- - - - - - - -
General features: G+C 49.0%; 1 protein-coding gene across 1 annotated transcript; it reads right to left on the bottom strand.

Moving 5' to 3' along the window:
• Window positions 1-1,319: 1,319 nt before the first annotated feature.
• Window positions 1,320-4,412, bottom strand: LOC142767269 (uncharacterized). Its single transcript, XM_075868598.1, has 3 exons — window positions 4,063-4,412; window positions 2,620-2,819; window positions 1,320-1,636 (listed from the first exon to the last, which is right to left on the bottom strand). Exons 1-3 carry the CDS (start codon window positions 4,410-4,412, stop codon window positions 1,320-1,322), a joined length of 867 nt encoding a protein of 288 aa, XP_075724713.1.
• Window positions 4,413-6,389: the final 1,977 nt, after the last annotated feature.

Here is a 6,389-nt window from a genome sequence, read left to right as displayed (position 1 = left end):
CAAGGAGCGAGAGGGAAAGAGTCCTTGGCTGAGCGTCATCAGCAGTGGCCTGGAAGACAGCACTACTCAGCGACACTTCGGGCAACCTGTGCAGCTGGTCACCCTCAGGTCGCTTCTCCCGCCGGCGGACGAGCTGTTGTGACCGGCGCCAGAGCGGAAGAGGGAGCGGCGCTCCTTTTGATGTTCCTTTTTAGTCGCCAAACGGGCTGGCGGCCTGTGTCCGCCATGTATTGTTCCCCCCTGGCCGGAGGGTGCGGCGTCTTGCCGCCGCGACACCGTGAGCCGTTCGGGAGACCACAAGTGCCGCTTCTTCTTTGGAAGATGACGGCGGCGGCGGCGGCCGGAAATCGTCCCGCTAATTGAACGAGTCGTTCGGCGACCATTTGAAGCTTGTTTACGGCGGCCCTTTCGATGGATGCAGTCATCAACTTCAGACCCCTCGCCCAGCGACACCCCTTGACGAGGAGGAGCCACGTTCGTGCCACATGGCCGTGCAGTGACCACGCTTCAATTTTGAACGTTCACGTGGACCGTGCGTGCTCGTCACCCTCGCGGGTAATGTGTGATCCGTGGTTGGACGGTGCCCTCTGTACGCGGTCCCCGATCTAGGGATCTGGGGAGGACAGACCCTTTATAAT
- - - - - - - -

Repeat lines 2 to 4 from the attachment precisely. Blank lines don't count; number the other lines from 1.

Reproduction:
Moving 5' to 3' along the window:
• Window positions 1-1,319: 1,319 nt before the first annotated feature.
• Window positions 1,320-4,412, bottom strand: LOC142767269 (uncharacterized). Its single transcript, XM_075868598.1, has 3 exons — window positions 4,063-4,412; window positions 2,620-2,819; window positions 1,320-1,636 (listed from the first exon to the last, which is right to left on the bottom strand). Exons 1-3 carry the CDS (start codon window positions 4,410-4,412, stop codon window positions 1,320-1,322), a joined length of 867 nt encoding a protein of 288 aa, XP_075724713.1.